Unemployment in Florida – A Case Study

17 August 2012

Florida has the world going for it: A warm climate that makes it a popular retirement destination for “snowbirds” from the northeast, beautiful, sandy beaches, an abundance of beautiful women, and Burn Notice, filmed in Miami and Fort Lauderdale, that serves as a weekly commercial for the Florida Tourist Commission. Furthermore, it has no state income tax, and among the country’s most favorable asset protection laws, providing nearly unlimited protection for home equity, life insurance and annuities against the claims of creditors and bankruptcy.

All these things should attract capital by the metric ton. And they do. But unemployment in Florida remains stubbornly high. It reached 9.9 percent last December, but dropped to 8.6 percent in May. Not because of any secular improvement in the job picture, but because so many people dropped out of the workforce entirely. Those people aren’t included in the usual unemployment numbers. Almost 70 percent of the ostensible decline in unemployment was because of people leaving the work force, rather than through true job growth.

According to a recent report, if the labor participation had remained constant between December of 2011 and May 2012, the unemployment rate would have been 9.5 percent.

Even so, despite Florida’s many advantages, the unemployment rate is still higher than the national average of 8.2 percent – and occasionally spikes much higher.

Why is Florida having a hard time? Look to Florida’s history.

Florida has long been a kind of a commercial “wild wild west” located in the East. The state’s beaches and swamps have hosted a notorious boom and bust economy for generations. This isn’t just a phenomenon from the 2000’s, or even from the 1980s: Florida has been the home of tremendous housing booms and speculative overbuilding, followed by spectacular busts, since at least the 1920s.

Those scams you grew up hearing jokes about, where real estate developers enthusiastically sold worthless swampland? Well, that really happened, and it happened in Florida… in the 1960s and 1970s.

Florida’s history, then, is a microcosm of the economic cycle itself: A few entrepreneurs make some money on one development project. And so they sell it across the country. Florida looks great on picture postcards, and the Florida story is easy to sell to New Englanders. Especially in the winter. So the northerners buy, and then start reselling themselves. Meanwhile, other people start building hotels and high-rises, and they all want to get in on the action – before it’s too late. So trainloads and shiploads of construction supplies head south from all over the country – along with all the construction workers and support people it takes to build these high-rises.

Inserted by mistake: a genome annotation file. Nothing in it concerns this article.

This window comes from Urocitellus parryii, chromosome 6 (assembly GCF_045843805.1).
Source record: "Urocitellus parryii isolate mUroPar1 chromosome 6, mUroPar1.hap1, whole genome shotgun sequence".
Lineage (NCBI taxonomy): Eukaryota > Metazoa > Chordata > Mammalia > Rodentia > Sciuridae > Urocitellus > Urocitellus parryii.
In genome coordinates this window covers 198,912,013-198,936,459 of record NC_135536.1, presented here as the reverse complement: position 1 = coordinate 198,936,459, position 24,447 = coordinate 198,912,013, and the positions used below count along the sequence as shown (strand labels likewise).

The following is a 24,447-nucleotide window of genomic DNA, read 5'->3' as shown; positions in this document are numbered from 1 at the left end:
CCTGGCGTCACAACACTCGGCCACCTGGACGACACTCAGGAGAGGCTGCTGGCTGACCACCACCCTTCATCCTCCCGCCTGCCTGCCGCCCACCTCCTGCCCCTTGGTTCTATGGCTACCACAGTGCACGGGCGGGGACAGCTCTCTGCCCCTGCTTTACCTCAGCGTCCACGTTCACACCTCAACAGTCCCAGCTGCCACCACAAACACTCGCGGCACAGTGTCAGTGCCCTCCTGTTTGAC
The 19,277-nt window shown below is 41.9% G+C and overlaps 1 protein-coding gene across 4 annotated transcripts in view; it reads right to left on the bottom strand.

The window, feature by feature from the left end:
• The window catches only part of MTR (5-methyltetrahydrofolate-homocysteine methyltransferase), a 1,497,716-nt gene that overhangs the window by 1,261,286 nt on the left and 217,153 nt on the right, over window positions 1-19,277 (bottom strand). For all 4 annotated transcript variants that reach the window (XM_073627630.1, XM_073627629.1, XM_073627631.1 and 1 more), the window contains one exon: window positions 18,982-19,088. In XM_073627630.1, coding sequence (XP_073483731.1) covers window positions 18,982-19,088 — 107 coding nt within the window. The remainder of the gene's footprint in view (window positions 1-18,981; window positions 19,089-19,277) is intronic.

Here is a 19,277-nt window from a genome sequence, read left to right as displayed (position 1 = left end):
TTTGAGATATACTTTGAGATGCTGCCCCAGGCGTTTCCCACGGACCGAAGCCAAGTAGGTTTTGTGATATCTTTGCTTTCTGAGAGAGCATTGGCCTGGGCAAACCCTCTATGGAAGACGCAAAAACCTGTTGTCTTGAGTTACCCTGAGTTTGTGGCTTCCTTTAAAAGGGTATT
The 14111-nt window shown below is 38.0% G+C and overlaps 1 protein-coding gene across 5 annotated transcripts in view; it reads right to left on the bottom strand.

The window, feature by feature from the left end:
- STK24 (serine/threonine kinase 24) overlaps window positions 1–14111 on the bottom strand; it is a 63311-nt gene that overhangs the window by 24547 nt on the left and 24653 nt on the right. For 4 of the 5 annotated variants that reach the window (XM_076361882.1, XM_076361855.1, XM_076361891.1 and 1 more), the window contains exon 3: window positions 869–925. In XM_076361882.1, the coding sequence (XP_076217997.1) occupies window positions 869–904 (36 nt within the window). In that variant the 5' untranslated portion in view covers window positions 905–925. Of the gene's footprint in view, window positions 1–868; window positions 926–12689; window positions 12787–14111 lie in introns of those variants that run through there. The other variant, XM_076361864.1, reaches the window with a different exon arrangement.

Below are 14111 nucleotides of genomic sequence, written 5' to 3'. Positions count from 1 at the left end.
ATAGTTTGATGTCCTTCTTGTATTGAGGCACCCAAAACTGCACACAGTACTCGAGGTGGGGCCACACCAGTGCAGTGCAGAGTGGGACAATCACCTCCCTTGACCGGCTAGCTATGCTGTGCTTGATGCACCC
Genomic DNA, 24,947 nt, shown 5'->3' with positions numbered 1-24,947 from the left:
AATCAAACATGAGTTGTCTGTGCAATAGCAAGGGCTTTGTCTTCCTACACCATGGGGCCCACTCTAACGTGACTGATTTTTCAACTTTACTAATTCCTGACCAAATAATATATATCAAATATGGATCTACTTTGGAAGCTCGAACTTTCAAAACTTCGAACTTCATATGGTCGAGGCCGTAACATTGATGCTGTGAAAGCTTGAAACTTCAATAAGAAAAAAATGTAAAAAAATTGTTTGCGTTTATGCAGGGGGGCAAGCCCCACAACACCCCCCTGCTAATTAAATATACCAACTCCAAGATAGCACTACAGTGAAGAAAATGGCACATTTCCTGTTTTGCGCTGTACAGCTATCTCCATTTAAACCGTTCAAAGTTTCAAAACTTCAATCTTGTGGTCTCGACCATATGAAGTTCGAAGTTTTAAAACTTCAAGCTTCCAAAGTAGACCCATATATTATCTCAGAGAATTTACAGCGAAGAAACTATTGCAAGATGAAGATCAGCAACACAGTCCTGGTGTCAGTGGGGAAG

And so the madness begins. And thanks to the miracle of modern finance and a worldwide savings glut thanks to those hard-working and saving Asians, who stubbornly refuse to consume their earnings themselves but insist on lending it to us.

And as the bubble grew and grew, Florida needed more and more construction workers, more and more mortgage brokers, and more and more real estate agents to feed the beast.
I knew we were in trouble in 2004, when my waiter at my local Longhorn in Fort Lauderdale tried to sell me a home loan when I was ordering my salmon salad.

Well, all bubbles pop eventually – and Florida real estate was no exception. When builders realize there are no buyers, they stop building (though it takes time for them to figure that out, and they usually complete all the in-progress high-rises, leading to an “overhang” of built-but-unsold property.

But once they stop building, those construction workers and real estate agents and mortgage brokers don’t go away. They moved their families from all over the country to Florida, and it’s hard for them to move away. Those people are now either unemployed or underemployed.

Meanwhile, even while the economy recovers, there’s not much point in putting these construction workers back to work building houses. After all, there is too much unsold inventory, built during the last boom, to go through before it makes sense to build more homes. It doesn’t make sense to build more when one out of every five homes in Florida is sitting vacant already.

Florida has seen this before. Indeed, it seems to go through this process once each generation – though in this case, the problem was aggravated by the Asian savings glut, which drove interest rates to record lows and drove lenders to relax underwriting standards so far we had no underwriting standards at all.

Years ago, one hilariously insightful wag noted “a recession is simply an economy in which capital returns to its rightful owners. I.e., the Rockefellers.” There is some truth to this. But the process is painful. The human cost comes directly, in the form of millions of displaced workers nationwide, in this case.

So how will Florida dig its way out? Well, time heals all wounds. Over time, natural population growth and a gradually expanding economy will fill in all those unsold condo units all over Florida. Already, the state is attracting “vulture investors,” buying up the inventory at a discount.

The Florida climate is still dreamy, compared to the Northeast, though Florida is getting some competition for affluent retirees, as Mexico, Costa Rica, Belize and a variety of Caribbean destinations become more and more attractive.

We’re also seeing large numbers of “half-backs.” That is, people who moved from the Northeast to Florida giving up on Florida and moving “halfway back” to the Carolinas.

In the end, Florida will work things out – and the labor market will reach equilibrium again. Until the next boom starts.

100+ Florida jobs in Vitaver’s CAREERS section!

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